Southern Yunnan is home to China's only tropical rainforest, but its existence is being threatened by rising rubber prices, which has spurred increased rubber planting in recent years.
Rubber planting has led to a 67 percent decline in Yunnan's tropical rainforest coverage in the last 30 years, according to a paper published in the first issue of the online journal Tropical Conservation Science by Dr Zhu Hua of the Xishuangbanna Tropical Botanical Garden, China Academy of Sciences.
"Rubber plantations, by replacing this unique type of tropical rainforest, are resulting in a loss of biodiversity," Zhu writes.
"The tropical seasonal rainforest in southern Yunnan conspicuously decreased from a cover of 10.9 percent of the total area of the region in 1976 down to 3.6 percent in 2003, mainly due to rubber planting. The high price of rubber has continued to promote the expansion of rubber plantations in the region."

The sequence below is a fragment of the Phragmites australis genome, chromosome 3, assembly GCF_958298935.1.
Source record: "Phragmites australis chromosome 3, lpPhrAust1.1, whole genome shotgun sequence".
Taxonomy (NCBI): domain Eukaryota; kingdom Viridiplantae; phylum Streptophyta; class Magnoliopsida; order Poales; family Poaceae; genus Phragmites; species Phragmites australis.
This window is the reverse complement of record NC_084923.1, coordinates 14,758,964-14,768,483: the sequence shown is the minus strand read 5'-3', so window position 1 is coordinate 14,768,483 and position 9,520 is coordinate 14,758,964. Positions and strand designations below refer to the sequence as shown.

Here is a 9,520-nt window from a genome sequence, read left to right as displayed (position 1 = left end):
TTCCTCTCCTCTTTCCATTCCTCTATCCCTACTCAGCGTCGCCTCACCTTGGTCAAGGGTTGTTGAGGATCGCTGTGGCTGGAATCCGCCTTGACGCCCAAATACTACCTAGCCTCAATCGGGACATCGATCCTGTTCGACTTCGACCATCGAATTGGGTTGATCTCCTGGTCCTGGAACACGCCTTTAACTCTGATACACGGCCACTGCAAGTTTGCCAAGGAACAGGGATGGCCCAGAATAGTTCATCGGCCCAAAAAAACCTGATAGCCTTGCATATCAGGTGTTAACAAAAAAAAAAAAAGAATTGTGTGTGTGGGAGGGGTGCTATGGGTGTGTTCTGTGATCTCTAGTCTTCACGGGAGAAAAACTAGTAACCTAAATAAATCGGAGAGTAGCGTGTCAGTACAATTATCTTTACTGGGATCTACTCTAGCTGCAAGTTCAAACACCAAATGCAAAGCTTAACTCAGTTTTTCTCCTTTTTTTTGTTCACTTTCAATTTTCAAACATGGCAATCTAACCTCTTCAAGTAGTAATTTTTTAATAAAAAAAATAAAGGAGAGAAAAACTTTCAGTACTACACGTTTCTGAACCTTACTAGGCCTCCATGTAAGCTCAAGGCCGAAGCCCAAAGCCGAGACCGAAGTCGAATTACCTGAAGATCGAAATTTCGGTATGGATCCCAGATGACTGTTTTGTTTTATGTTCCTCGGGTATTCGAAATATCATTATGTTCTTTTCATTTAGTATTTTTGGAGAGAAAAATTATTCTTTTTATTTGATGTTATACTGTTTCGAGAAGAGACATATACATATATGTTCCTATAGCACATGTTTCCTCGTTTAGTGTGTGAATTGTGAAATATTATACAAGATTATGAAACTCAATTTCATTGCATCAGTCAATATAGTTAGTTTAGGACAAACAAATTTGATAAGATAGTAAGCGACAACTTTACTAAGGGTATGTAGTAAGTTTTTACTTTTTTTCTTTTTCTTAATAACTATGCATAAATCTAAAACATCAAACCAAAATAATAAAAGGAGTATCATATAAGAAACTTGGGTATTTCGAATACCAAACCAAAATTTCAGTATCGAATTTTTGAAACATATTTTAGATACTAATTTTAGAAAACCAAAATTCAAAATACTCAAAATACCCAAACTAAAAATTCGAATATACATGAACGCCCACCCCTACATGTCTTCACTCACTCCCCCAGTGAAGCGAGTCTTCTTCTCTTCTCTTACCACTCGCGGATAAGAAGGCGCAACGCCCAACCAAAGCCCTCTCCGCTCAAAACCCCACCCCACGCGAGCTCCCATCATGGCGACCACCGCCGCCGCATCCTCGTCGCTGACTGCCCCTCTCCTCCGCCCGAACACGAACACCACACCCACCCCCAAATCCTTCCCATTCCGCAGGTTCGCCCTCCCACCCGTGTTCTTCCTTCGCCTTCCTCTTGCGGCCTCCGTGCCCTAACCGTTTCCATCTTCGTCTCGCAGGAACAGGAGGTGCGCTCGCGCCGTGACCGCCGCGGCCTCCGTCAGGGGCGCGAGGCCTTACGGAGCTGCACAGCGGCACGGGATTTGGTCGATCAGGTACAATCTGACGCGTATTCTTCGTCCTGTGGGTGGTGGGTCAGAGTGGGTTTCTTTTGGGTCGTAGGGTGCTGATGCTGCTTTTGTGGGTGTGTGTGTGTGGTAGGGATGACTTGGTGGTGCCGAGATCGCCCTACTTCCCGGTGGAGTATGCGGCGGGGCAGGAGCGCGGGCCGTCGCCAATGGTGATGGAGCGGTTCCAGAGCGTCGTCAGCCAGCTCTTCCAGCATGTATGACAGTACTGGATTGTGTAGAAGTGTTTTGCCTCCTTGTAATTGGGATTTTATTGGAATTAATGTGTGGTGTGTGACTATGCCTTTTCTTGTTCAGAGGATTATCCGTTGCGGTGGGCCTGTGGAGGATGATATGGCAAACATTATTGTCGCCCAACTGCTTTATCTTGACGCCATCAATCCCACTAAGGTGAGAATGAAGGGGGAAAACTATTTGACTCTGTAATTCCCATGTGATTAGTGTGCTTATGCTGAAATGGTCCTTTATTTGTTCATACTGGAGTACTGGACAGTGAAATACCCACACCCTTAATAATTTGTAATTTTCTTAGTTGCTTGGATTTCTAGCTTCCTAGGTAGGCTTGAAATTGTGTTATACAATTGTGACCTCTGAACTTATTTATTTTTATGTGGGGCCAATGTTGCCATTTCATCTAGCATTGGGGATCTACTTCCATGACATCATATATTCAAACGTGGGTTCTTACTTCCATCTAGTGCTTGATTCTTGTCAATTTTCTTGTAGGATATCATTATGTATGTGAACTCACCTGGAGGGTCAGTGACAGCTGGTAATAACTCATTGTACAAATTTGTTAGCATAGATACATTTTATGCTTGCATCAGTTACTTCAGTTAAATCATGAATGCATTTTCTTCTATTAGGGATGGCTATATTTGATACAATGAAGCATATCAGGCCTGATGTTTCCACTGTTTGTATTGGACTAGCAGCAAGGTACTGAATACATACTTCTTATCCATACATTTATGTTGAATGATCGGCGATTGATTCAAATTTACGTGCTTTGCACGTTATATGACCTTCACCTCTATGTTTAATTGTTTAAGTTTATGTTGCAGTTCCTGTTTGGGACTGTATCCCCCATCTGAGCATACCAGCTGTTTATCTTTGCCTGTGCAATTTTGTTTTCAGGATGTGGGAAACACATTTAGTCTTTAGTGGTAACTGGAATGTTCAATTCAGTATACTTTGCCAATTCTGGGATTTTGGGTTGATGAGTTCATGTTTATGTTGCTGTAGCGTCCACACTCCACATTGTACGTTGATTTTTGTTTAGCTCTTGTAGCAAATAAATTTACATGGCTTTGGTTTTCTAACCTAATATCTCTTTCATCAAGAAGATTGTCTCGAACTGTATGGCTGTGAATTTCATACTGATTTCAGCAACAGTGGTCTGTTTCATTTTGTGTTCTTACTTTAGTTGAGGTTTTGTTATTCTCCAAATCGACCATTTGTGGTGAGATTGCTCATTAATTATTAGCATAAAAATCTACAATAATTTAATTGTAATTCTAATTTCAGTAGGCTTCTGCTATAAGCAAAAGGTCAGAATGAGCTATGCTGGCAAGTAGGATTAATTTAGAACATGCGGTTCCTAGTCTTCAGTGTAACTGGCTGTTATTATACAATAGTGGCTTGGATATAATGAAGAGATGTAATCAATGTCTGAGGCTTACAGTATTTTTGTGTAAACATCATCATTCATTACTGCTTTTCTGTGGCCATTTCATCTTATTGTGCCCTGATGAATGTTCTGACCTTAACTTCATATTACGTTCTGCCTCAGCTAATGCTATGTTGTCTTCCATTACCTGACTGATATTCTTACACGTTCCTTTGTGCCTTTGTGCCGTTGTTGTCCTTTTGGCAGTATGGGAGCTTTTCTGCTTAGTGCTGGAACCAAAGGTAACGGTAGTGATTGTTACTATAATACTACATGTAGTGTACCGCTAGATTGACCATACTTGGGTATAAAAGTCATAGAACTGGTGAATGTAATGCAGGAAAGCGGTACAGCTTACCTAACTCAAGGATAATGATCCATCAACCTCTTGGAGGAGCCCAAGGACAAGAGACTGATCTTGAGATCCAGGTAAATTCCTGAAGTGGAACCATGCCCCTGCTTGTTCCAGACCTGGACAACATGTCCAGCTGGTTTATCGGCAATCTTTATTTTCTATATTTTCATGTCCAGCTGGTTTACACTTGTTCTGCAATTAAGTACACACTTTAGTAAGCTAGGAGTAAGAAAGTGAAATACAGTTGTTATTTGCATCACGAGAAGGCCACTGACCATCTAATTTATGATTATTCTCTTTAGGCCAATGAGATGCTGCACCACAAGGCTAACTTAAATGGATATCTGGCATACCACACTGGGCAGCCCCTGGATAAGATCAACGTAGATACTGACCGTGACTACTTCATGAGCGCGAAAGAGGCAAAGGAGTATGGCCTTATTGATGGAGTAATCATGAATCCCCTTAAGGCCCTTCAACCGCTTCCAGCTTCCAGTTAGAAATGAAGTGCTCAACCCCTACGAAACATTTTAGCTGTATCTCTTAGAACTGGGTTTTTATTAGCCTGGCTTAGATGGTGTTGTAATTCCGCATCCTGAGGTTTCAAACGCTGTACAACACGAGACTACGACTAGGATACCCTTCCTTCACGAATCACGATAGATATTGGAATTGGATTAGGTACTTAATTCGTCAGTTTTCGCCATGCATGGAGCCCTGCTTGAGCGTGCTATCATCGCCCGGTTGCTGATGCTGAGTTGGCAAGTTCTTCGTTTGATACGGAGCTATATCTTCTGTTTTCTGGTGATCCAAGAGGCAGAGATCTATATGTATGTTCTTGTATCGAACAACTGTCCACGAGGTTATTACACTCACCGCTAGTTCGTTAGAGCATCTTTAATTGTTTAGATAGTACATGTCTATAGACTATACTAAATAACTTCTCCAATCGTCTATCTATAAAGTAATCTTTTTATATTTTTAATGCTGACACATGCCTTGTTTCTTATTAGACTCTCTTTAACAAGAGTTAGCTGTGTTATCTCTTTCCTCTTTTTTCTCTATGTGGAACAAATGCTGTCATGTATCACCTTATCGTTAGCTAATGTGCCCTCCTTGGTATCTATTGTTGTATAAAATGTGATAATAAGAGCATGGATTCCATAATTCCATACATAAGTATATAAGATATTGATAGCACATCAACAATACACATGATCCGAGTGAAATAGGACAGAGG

There is no question that the rubber tree has brought new affluence to Xishuangbanna's poor rural farmers, who previously operated on a subsistence level. But the growing numbers of rubber plantations in the region are causing a loss of biodiversity. In Zhu's words:
"Limiting further expansion of rubber plantations is the only way to conserve the tropical seasonal rainforest in southern Yunnan."
The rubber tree has brought economic benefits to southern Yunnan, but it is creating other long-term problems that cannot be ignored. In addition to dwindling biodiversity, the thirsty rubber tree is also draining the area's water supplies. Pesticides used on rubber trees are also contaminating local reservoirs used by villages for drinking water.